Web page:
West Tankers v Allianz

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West Tankers Inc v Allianz SpA, Generali Assicurazione Generali SpA

English High Court: Field J.; [2011] EWHC 829 (Comm): 6 April 2011

David Bailey QC, instructed by Ince & Co, for the Claimant, West Tankers

Stephen Males QC and Sara Masters, instructed by MFB Solicitors, for the Defendants, Allianz and Generali



In this case the High Court refused an application to set aside an order granting leave to enforce an English arbitration award in this jurisdiction where proceedings in relation to the same dispute were ongoing in Italy. In doing so, the court sought to protect the primacy of the arbitration award over any inconsistent Italian judgment which might otherwise be recognised and enforced in England.

This note is based on an article written by Guy Pendell and David Bridge of the law firm CMS Cameron McKenna LLP, which first appeared in the firm’s ‘Law-Now’ service on 11 April 2011.


This decision has now been upheld by the Court of Appeal in a judgment reported at [2012] EWCA Civ 27. The Court of Appeal has confirmed the discretionary jurisdiction of the English courts under section 66 of the Arbitration Act 1996 to make a (negative) declaratory judgment on the terms of a (negative) declaratory award made in arbitration. The Court of Appeal's decision was bsed on essentially the same grounds as that of the court of first instance.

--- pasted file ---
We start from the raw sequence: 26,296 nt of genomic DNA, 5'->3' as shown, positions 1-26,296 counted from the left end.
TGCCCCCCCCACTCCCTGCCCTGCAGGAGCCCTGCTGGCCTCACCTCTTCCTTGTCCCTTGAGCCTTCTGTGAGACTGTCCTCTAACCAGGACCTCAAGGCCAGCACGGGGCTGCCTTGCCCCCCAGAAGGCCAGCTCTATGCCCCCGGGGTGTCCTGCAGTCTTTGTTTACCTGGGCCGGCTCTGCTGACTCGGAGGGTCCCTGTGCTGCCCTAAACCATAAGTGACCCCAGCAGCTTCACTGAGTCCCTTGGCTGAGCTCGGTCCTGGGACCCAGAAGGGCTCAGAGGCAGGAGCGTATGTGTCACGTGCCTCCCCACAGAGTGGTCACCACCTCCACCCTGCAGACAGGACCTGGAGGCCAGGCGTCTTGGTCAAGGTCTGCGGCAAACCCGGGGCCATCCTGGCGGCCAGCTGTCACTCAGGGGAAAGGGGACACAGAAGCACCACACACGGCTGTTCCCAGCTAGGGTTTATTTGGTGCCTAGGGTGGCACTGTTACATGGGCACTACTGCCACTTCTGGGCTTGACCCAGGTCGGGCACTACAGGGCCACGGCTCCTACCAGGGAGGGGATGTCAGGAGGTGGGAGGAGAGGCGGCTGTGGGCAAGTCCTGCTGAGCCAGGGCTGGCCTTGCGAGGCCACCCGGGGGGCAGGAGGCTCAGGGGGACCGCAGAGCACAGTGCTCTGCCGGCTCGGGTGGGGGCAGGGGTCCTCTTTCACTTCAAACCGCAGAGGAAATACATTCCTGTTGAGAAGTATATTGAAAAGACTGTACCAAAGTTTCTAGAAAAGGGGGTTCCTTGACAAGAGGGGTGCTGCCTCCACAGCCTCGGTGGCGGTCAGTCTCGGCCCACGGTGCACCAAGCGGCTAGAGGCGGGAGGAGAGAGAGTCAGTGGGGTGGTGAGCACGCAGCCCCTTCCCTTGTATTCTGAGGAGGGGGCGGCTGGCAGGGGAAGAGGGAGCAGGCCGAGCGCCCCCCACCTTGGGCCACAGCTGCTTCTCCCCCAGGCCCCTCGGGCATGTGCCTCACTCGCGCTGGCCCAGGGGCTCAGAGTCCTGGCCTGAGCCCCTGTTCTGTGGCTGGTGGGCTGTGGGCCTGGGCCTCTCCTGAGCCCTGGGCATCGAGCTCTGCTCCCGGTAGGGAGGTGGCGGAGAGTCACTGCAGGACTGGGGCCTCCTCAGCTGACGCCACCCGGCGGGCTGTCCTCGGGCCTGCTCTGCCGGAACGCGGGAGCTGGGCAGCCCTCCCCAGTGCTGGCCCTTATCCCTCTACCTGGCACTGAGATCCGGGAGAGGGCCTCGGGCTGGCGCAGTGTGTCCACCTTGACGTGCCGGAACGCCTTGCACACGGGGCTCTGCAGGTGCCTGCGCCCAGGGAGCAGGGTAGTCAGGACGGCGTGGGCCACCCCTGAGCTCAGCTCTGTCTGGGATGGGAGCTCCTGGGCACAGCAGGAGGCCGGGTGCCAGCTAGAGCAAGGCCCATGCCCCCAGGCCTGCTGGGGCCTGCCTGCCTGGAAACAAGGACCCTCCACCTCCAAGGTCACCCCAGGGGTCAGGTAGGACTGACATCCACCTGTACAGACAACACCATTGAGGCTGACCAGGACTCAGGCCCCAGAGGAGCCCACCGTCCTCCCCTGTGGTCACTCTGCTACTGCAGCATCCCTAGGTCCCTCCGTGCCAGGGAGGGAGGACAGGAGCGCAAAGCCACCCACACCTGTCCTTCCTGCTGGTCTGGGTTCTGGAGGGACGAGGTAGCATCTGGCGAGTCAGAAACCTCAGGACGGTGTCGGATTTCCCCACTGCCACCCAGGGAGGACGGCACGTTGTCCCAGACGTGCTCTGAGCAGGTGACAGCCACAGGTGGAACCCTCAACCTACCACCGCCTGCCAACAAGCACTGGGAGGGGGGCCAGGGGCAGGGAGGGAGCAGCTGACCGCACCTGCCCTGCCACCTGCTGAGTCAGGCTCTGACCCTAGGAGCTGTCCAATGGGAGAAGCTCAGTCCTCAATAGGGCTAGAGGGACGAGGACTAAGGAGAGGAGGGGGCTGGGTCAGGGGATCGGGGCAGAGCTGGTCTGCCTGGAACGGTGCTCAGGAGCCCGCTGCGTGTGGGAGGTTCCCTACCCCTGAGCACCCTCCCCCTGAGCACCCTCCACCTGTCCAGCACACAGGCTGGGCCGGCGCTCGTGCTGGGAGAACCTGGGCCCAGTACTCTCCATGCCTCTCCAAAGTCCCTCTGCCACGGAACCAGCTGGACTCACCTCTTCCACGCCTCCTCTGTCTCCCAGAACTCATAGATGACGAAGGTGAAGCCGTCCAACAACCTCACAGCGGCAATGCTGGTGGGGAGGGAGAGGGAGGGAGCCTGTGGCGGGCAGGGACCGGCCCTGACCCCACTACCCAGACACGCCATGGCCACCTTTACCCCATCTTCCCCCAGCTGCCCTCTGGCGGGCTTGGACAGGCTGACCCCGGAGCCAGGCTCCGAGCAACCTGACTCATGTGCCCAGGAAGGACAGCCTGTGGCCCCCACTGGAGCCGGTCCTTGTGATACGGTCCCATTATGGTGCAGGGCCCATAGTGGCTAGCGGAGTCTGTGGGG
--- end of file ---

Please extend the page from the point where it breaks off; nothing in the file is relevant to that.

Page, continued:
The Court of Appeal further referred to and approved the judgment of the Commercial Court in the case of African Fertilizers and Chemicals NIG Ltd (Nigeria) v BD Shipsnavo GmbH & Co Reederei KG (The “Christian D”)[[1]]:

However, the Court of Appeal did not deal with the further question of whether or not a s.66 declaratory judgment fell within the meaning of a judgment for the purpose of article 36 of the Brussels Regulation (EC Regulation 44/2001). This was because the appellant insurers did not seek to advance that argument at the present stage of the proceedings.


The defendant insurers, Alliance SpA and Generali Assicurazione Generali SpA, applied to set aside an order granting leave to West Tankers to enforce an arbitration award pursuant to section 66(1) of the Arbitration Act 1996 (the “Act”). The award made by the tribunal was a declaration that West Tankers had no liability in respect of the ship “Front Comor” having collided with a jetty at the Italian port of Santa Panagia in Sicily.

The same dispute is the subject of ongoing proceedings in Italy, pursued by the insurers against West Tankers, following the well publicised decision by the European Court of Justice that it is incompatible with EU law for a court of a Member State to make an order restraining a party from commencing or continuing proceedings in the court of another Member State in breach of an arbitration agreement. As a result, the anti-suit injunction that West Tankers had obtained against the insurers was discharged.

The background to the case was that West Tankers had entered into a voyage charterparty with Erg Petroli SpA for the carriage of a cargo of crude oil to the Erg refinery at Santa Panagia in Sicily. That charterparty provided for all disputes to be determined by arbitration in London with English law to apply. When docking at the Erg terminal in August 2000, the vessel came into contact with the pier and mooring dolphins, causing considerable physical damage as well as disruption to the refinery’s business. The refinery’s insurers, the defendants in this case, paid its losses in the amount of some Euros15.6m. The insurers then, in the exercise of their rights of subrogation, commenced suit against West Tankers in the Syracuse courts. It was to stay those proceedings that West Tankers had sought the anti-suit injunction.